None of the G7 economies are on track to meet 2030 mitigation targets, report finds

Italy and Japan, current and previous G7 presidencies, are among the top five countries subsidizing fossil fuel projects in the G20 | Illustration: Binay Sinha

None of the G7 members are on track to meet their existing 2030 emissions reduction targets, according to a new analysis released on Tuesday.

The analysis from Climate Analytics, a global climate science and policy institute, comes ahead of the G7 Climate, Energy and Environment Ministers meeting in Venaria Reale, Italy, from April 28 to 30.

The G7 is collectively targeting emissions reductions of 40 to 42 percent by 2030, but existing policies suggest they are likely to achieve only 19 to 33 percent by the end of this decade, the analysis found.

This is at best about half of what is needed and would result in greenhouse gas emissions exceeding the level compatible with 1.5 degrees Celsius by about four gigatonnes of carbon dioxide equivalent in 2030.

Such a lack of ambition will not provide the leadership signal needed from the world’s richest countries, which make up about 38 percent of the global economy and are responsible for 21 percent of total greenhouse gas emissions in 2021, the researchers said.

The G7 economies must cut their emissions by 58 percent from 2019 levels by 2030 to do their part to limit warming to 1.5 degrees Celsius, they said.

“These economies, which make up 38 percent of global gross domestic product (GDP), are not shrugging their shoulders: they have both the technology and the finances to do their part. Against the backdrop of unprecedented climate extremes, exacerbated by fossil fuel use, where ambitious decarbonization action and setting a deadline to transition away from fossil fuels should be the bare minimum,” said Neil Grant, the lead author of the analysis.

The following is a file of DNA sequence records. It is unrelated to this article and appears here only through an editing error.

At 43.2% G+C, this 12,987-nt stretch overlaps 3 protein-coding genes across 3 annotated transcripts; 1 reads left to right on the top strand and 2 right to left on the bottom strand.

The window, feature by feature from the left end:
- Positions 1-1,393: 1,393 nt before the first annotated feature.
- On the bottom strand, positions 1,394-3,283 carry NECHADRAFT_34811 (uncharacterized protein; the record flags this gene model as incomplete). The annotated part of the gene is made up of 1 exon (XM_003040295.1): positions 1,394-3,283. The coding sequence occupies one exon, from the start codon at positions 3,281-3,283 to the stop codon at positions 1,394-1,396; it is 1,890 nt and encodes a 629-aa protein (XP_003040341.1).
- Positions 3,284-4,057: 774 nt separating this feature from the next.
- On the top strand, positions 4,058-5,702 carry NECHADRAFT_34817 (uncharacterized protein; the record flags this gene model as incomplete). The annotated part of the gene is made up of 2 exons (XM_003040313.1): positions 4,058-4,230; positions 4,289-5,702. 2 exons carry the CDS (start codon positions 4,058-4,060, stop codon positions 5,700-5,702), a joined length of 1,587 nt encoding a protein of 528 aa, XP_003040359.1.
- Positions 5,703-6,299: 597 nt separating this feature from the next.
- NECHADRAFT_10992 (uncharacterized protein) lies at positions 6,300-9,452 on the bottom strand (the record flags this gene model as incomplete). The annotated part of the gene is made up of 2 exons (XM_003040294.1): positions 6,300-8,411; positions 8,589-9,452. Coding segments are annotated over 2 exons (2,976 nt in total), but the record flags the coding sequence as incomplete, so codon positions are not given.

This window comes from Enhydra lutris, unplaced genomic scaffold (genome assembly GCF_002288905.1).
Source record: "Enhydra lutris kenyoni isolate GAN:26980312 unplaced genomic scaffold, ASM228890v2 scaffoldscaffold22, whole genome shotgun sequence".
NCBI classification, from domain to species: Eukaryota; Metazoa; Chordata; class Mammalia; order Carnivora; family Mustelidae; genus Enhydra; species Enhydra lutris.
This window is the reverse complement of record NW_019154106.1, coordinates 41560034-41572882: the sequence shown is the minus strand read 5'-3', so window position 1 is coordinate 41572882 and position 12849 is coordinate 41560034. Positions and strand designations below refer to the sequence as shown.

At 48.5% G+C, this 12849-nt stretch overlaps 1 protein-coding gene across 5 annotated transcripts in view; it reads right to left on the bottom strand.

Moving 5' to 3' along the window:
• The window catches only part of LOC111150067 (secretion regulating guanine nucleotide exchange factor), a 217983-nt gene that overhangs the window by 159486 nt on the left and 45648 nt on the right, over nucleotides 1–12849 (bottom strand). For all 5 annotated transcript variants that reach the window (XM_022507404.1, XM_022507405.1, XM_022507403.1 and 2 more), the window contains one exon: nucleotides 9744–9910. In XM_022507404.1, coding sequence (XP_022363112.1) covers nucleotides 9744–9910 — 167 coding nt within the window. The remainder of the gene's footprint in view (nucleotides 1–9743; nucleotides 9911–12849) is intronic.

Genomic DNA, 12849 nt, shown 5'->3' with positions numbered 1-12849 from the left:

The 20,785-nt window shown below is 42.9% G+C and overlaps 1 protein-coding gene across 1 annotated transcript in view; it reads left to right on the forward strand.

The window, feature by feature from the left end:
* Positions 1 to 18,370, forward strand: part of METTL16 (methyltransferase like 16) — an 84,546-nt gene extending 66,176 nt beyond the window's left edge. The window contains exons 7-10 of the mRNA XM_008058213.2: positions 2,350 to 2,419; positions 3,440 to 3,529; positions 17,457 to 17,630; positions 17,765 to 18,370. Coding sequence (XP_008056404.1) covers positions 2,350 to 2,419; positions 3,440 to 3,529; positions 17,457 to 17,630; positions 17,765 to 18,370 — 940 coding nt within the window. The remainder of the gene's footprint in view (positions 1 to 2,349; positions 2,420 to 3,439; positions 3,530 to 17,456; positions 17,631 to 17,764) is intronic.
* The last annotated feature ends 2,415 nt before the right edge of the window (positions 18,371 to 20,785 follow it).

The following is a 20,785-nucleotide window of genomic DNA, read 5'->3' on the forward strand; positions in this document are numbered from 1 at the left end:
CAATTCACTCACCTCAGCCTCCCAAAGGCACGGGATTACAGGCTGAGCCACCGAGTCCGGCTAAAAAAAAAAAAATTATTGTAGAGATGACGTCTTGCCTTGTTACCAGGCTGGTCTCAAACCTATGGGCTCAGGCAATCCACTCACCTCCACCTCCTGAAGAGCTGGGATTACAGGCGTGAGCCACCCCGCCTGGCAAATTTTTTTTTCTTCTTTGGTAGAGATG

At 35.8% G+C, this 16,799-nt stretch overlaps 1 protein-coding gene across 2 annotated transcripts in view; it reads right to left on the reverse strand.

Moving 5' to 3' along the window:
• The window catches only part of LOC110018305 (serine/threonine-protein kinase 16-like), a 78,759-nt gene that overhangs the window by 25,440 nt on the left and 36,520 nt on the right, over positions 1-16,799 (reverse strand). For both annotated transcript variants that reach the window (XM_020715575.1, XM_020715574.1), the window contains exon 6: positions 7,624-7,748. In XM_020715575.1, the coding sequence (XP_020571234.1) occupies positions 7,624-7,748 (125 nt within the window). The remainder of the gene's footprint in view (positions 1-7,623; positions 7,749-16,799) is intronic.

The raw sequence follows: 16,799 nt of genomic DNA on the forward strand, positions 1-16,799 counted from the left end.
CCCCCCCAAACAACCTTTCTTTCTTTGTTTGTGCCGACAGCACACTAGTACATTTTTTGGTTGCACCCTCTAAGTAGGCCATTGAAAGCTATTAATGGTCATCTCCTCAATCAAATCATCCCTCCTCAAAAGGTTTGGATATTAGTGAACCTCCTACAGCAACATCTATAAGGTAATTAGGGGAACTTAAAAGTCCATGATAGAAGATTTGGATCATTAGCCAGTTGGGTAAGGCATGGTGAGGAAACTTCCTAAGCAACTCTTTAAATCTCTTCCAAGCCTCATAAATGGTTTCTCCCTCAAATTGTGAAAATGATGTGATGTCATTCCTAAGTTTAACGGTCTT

The researchers recommended that the G7 mobilize new and additional international climate finance, well above the $100 billion target, and develop innovative financing instruments to accelerate the delivery of accessible finance to vulnerable countries.

These economies, the analysis said, should commit to eliminating domestic electricity generation from coal and fossil gas by 2030 and 2035, respectively, and to ending public financing and other support for fossil fuels abroad.

Italy and Japan, the current and previous presidencies of the G7, are among the top five countries subsidizing fossil fuel projects in the G20.

The researchers also recommended that G7 economies should accelerate towards the global target of tripling renewable energy sources and doubling energy efficiency by 2030, which the International Energy Agency says is crucial to limit average temperature rise to 1 .5 degrees Celsius.

The G7 consists of the US, Great Britain, Canada, France, Germany, Italy and Japan. Representatives of the European Union also attend the annual summits.

(Only the headline and image of this report may have been reworked by Business Standard staff; the rest of the content is automatically generated from a syndicated feed.)

First print: April 23, 2024 | 6:54 am IST